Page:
Paul D. Natkin

The Viewpoint

My grandfather was a Sunday painter--a very passionate one. He once told me, "To call oneself an artist, one must paint a hundred paintings." I took it to heart. I can never paint enough paintings of the Viewpoint.

As beautiful as it is, the Viewpoint has a certain compositional awkwardness. That's one reason I keep going back to it. I always want to correct it in my mind's eye. I want it to be visually harmonious.

I remember my first painting of the Viewpoint. At least I think it was the first. I painted it in 1985. I worked on it for about three weeks, according to some notes I took around that time. I painted it in the summer, as I recall, and worked on it mostly in the mid- to late afternoon, in order to have some bluish shadows, along with the bright areas. I was fascinated by the great number of details in the background, including everything in the areas across the bay, and even further, across the lake. The complexity of the scene in the distance contrasted with the relative simplicity of the green areas of the mid-ground and foreground...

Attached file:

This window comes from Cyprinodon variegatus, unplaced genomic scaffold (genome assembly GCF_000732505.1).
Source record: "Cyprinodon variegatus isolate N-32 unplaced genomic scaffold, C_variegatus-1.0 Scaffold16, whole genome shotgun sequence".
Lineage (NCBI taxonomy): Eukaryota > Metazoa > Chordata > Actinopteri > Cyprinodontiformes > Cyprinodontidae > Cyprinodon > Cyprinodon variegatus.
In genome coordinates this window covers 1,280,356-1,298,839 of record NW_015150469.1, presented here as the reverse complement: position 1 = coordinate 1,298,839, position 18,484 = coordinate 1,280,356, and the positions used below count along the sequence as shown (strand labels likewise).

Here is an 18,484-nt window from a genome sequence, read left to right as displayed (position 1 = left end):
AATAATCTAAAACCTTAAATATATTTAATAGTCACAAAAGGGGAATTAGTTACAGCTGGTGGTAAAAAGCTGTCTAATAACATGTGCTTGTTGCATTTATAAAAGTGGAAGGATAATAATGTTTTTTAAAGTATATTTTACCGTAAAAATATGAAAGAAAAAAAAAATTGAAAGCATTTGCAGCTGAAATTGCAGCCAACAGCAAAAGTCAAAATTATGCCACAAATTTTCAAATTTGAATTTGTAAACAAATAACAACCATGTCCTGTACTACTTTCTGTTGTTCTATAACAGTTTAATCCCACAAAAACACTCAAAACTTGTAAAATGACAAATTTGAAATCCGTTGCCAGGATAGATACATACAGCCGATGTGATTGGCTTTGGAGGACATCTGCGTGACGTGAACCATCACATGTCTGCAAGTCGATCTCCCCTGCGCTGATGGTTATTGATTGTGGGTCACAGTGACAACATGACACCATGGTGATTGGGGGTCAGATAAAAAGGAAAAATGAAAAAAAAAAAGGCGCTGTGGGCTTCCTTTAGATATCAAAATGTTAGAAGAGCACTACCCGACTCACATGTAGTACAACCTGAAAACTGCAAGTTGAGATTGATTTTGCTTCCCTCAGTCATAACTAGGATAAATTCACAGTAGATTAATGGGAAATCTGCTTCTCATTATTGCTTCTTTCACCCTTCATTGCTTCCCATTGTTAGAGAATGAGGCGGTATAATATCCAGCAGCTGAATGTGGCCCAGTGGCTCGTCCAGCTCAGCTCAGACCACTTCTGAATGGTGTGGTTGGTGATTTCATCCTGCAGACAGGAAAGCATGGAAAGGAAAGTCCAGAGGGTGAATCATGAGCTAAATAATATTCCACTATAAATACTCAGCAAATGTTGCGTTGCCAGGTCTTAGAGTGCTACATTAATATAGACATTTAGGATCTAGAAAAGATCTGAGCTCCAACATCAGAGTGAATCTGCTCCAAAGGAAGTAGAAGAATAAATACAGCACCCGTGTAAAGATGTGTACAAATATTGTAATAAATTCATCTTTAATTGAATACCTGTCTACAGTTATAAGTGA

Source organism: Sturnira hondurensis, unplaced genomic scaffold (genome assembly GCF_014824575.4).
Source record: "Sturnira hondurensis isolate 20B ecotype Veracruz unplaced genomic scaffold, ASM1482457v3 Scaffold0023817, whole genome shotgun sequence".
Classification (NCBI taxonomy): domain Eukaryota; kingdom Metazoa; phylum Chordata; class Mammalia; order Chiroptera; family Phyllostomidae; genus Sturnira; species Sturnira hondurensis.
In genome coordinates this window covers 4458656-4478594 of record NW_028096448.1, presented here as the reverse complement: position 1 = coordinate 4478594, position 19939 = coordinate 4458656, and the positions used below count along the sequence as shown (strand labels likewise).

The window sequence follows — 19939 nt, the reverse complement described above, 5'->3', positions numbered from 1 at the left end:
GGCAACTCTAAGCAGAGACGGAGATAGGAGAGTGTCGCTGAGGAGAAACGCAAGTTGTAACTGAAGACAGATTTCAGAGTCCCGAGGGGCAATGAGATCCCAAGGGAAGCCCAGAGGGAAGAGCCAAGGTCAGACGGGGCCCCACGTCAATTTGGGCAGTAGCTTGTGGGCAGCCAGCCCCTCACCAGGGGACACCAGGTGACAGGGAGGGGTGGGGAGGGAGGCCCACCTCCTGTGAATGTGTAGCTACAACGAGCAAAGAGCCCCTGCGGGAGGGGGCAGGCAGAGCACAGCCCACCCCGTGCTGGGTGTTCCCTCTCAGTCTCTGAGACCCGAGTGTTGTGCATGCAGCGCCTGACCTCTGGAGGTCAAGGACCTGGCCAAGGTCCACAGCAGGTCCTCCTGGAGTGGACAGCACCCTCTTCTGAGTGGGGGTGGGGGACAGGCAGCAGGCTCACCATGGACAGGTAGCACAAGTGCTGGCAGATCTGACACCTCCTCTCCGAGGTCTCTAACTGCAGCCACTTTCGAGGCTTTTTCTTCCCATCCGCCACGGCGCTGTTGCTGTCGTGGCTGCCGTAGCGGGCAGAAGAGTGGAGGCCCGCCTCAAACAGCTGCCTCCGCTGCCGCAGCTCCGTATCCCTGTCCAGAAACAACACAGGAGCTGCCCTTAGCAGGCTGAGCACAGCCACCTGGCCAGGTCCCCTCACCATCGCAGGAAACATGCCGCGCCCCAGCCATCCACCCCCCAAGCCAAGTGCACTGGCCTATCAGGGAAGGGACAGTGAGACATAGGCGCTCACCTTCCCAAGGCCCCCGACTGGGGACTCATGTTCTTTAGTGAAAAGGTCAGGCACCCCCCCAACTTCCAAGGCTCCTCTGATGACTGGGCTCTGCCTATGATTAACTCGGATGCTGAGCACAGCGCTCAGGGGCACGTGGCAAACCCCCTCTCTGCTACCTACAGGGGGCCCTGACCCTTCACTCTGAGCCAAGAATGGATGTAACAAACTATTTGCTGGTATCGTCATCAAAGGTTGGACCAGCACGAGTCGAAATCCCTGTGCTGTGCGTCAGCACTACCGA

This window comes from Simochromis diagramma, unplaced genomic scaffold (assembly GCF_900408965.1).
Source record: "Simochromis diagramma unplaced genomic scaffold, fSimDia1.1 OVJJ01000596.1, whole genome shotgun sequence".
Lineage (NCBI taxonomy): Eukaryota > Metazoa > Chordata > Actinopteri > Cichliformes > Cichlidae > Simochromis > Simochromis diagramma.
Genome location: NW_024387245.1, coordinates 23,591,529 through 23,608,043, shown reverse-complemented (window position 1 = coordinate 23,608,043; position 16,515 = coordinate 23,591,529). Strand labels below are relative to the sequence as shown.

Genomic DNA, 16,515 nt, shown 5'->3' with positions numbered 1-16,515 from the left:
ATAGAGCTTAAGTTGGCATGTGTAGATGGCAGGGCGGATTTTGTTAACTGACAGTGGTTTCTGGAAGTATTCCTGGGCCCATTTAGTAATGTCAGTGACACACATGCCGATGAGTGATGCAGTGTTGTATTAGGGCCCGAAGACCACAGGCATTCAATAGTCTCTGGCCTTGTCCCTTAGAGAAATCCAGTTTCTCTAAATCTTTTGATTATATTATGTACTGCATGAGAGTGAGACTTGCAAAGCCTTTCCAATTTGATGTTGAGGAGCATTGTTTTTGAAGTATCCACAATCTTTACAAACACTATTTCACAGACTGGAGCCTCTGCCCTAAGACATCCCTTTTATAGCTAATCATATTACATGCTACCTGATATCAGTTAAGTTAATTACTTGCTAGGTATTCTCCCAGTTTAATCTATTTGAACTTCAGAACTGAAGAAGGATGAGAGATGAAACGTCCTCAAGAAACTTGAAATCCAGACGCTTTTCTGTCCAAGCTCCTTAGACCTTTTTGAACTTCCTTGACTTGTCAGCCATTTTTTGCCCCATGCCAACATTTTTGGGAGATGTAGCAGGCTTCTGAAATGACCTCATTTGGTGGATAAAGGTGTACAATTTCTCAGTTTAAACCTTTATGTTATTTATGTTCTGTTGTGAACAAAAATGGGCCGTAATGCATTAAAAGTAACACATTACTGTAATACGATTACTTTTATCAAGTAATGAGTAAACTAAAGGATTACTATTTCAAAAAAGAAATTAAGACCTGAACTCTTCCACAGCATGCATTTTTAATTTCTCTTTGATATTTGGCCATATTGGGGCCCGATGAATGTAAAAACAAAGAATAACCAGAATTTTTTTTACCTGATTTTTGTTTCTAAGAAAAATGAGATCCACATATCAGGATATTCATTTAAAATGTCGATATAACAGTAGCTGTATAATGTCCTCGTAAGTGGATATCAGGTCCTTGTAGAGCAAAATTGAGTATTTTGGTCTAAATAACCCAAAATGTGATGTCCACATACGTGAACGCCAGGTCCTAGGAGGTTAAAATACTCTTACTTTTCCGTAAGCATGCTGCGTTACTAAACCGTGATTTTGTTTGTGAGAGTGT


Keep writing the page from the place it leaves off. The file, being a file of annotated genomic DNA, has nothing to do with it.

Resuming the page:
While I’m always striving to paint the perfect picture of the Viewpoint, it’s more the struggle, and even feeling of being perpetually defeated by the place, that draw me to it.

Painter of Memory

Supposing you completely forgot who you were, or you ceased to exist as such. Then you could come back pretending to be yourself. Some people pretend to be someone else. But you could pretend to be yourself. Supposing you were once a painter—you could come back as a painter, and you could paint the memory of having been yourself.

The True Story of T. S. W.

It’s sometimes very hard to determine what is true and what is false—especially where ancestors are concerned. What is often long held to be true is false. But what is false can become so familiar that it takes on a life of its own and becomes a new kind of truth—something that must be negotiated with as much as the original truth, if there ever was one.